Background: Communities of bacteria, termed biofilms, frequently develop on central venous catheters, and bacterial contamination of central venous catheters is the most common cause of nosocomial bloodstream infections. Little is known about the initial events in bacterial adherence to the catheter surface, and experiments were designed to clarify the role of staphylococcal protein A, serum, and immunoglobulin in adherence of Staphylococcus aureus to silastic catheters. We hypothesized that S. aureus protein A in the presence of serum and immunoglobulin would alter S. aureus adherence to silastic catheters. Materials and Methods: Three strains of S. aureus with varying expression of staphylococcal protein A were incubated 15 min at room temperature with silastic catheters, and bacterial adherence to the catheter surface was quantified. In addition, the effects of serum, albumin, and purified IgG on bacterial adherence were assessed. Results: Both serum and albumin had an inhibitory effect on S. aureus adherence to the catheter surface, and protein A expression did not appreciably modulate these effects. Purified serum IgG also inhibited S. aureus adherence, with IgG having a greater inhibitory effect on the adherence of an S. aureus strain deficient in protein A compared with an S. aureus strain expressing high levels of protein A. Conclusion: S. aureus adherence to silastic catheters was inhibited by whole serum, albumin, and purified IgG. Expression of staphylococcal protein A interfered with IgG mediated inhibition of bacterial binding to the catheter surface. Protein A altered S. aureus adherence to silastic catheters in the presence of immunoglobulin, but not in the presence of serum or albumin.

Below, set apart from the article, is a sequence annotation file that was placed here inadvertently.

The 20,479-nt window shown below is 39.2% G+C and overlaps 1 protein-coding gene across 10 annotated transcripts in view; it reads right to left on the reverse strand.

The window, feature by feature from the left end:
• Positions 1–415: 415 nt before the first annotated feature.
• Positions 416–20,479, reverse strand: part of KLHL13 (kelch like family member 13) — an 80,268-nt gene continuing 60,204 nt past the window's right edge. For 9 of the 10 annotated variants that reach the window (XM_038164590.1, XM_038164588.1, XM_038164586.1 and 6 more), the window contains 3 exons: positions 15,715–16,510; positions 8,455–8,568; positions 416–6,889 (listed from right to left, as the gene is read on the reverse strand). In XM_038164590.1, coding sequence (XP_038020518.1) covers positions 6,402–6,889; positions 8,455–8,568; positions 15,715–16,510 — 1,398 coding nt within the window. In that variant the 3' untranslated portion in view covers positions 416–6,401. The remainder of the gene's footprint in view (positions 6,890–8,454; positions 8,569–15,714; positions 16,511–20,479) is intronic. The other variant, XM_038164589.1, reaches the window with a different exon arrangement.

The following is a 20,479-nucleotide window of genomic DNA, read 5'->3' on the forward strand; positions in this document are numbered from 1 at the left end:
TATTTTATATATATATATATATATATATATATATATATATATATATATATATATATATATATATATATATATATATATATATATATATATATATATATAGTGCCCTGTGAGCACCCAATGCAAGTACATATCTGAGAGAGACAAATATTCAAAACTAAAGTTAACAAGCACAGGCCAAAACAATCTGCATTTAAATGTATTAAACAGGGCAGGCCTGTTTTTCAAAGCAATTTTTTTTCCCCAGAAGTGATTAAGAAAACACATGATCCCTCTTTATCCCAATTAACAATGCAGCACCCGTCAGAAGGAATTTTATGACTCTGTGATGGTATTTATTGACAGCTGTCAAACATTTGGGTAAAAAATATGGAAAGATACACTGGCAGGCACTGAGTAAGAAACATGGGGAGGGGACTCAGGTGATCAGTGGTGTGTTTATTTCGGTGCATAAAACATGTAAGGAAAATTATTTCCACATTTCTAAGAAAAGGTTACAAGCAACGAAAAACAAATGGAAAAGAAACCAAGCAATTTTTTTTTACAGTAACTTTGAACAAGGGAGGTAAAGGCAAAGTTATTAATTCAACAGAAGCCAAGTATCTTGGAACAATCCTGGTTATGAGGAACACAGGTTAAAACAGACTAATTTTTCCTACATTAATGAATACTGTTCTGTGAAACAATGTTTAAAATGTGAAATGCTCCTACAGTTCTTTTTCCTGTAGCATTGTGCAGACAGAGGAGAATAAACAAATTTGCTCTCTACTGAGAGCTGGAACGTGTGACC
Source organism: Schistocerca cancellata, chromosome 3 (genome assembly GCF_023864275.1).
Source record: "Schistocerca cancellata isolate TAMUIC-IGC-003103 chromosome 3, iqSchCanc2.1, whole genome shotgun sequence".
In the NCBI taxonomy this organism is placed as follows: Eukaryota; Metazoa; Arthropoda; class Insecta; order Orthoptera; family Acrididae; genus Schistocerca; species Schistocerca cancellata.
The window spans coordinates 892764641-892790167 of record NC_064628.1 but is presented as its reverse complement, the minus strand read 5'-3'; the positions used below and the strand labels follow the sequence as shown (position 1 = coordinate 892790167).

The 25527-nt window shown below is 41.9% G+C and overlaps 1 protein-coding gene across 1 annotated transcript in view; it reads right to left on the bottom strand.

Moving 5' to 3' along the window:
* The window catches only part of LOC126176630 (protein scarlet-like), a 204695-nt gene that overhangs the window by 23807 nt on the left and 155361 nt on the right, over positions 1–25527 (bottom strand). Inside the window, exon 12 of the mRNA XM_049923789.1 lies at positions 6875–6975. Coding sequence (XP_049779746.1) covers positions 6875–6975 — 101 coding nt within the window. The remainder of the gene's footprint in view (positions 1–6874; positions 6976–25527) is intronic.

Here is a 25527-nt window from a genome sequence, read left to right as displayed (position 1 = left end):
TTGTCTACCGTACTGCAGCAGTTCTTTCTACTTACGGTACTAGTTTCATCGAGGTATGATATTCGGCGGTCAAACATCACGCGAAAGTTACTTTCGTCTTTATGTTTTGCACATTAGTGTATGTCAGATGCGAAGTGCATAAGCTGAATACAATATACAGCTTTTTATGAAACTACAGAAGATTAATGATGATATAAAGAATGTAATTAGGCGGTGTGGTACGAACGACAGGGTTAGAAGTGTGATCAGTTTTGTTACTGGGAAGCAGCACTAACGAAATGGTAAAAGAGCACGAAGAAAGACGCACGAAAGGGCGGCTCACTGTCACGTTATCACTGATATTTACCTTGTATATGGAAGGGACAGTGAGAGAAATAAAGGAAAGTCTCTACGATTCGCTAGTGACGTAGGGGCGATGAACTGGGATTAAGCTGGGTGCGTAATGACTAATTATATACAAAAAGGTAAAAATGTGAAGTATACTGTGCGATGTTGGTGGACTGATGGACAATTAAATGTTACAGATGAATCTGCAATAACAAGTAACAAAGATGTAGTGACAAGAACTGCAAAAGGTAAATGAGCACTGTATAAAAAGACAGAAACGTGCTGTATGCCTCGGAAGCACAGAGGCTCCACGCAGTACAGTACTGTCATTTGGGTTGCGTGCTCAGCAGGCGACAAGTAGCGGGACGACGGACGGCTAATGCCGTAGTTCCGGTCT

- Staphylococcus aureus
- protein A